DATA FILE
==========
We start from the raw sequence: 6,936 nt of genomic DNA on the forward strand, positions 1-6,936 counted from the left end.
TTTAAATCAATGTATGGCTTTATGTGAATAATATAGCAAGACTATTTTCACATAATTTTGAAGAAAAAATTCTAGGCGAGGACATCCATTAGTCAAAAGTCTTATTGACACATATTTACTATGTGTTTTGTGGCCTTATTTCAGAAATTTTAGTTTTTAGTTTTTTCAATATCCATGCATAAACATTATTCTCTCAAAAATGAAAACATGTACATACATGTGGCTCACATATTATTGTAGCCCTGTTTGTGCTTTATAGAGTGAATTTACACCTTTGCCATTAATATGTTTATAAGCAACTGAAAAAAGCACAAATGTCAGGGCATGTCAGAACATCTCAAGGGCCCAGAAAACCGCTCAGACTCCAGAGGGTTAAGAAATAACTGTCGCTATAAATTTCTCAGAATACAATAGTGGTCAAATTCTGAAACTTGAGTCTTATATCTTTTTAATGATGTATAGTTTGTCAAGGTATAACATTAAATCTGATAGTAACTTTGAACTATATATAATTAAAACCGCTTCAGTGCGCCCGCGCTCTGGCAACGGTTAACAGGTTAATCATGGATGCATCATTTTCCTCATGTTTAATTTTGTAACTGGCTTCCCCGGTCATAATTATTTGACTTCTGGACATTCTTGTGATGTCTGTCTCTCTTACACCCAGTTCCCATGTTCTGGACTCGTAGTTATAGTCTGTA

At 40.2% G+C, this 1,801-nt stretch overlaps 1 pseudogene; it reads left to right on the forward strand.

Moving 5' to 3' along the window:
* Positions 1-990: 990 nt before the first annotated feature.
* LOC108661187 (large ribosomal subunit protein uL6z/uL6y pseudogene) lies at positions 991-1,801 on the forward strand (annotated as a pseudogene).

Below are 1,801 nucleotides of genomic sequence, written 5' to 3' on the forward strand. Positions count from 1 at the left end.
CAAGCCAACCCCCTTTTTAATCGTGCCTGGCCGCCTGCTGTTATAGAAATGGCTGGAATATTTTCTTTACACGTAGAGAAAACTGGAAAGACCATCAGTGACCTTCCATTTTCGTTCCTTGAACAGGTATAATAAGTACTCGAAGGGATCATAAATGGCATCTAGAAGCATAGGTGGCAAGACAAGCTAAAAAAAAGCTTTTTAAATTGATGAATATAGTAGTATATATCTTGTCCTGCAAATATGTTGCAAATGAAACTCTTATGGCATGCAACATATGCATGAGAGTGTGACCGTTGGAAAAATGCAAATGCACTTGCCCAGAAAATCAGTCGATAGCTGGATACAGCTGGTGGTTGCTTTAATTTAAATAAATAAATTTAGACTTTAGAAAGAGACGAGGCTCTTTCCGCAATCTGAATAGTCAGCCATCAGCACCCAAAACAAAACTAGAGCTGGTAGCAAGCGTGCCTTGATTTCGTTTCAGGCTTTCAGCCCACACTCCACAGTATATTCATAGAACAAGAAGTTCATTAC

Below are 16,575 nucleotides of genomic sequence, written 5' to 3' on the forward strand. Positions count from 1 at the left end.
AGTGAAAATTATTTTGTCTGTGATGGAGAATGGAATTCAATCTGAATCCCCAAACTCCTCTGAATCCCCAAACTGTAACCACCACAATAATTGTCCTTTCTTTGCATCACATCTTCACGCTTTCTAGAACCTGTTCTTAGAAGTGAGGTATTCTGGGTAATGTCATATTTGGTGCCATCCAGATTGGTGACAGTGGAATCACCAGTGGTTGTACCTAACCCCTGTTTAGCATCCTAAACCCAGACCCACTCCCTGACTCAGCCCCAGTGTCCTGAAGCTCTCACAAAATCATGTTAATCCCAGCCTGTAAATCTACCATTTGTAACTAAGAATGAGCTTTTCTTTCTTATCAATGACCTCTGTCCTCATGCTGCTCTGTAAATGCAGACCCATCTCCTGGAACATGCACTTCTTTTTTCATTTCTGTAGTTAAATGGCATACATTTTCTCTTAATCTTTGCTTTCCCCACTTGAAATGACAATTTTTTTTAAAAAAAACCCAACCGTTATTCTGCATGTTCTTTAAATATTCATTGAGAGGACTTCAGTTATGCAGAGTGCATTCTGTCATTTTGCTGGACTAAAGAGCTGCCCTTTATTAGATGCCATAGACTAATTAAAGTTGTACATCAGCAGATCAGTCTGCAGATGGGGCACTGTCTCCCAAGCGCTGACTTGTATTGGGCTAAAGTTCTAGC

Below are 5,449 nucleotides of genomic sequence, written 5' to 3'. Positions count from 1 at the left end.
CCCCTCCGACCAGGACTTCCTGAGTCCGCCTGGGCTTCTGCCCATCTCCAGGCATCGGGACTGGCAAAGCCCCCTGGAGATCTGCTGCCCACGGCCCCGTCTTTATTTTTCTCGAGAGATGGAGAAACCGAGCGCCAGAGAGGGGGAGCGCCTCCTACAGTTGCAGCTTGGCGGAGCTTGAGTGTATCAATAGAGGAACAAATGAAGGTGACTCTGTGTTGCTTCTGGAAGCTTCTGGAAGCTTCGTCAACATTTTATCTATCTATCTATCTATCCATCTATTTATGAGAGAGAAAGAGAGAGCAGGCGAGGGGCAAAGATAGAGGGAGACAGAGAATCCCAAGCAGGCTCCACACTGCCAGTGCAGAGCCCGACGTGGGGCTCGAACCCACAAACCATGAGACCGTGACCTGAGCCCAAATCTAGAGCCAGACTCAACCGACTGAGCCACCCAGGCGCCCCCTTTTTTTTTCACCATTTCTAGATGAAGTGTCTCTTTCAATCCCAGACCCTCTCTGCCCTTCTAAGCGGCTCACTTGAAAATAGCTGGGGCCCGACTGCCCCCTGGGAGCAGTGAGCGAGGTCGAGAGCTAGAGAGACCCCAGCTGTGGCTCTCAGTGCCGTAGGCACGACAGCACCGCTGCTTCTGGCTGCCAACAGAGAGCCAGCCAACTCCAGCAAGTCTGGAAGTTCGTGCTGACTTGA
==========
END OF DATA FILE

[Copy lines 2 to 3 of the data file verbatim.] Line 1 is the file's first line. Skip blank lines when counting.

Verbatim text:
TTTAAATCAATGTATGGCTTTATGTGAATAATATAGCAAGACTATTTTCACATAATTTTGAAGAAAAAATTCTAGGCGAGGACATCCATTAGTCAAAAGTCTTATTGACACATATTTACTATGTGTTTTGTGGCCTTATTTCAGAAATTTTAGTTTTTAGTTTTTTCAATATCCATGCATAAACATTATTCTCTCAAAAATGAAAACATGTACATACATGTGGCTCACATATTATTGTAGCCCTGTTTGTGCTTTATAGAGTGAATTTACACCTTTGCCATTAATATGTTTATAAGCAACTGAAAAAAGCACAAATGTCAGGGCATGTCAGAACATCTCAAGGGCCCAGAAAACCGCTCAGACTCCAGAGGGTTAAGAAATAACTGTCGCTATAAATTTCTCAGAATACAATAGTGGTCAAATTCTGAAACTTGAGTCTTATATCTTTTTAATGATGTATAGTTTGTCAAGGTATAACATTAAATCTGATAGTAACTTTGAACTATATATAATTAAAACCGCTTCAGTGCGCCCGCGCTCTGGCAACGGTTAACAGGTTAATCATGGATGCATCATTTTCCTCATGTTTAATTTTGTAACTGGCTTCCCCGGTCATAATTATTTGACTTCTGGACATTCTTGTGATGTCTGTCTCTCTTACACCCAGTTCCCATGTTCTGGACTCGTAGTTATAGTCTGTA

At 40.2% G+C, this 1,801-nt stretch overlaps 1 pseudogene; it reads left to right on the forward strand.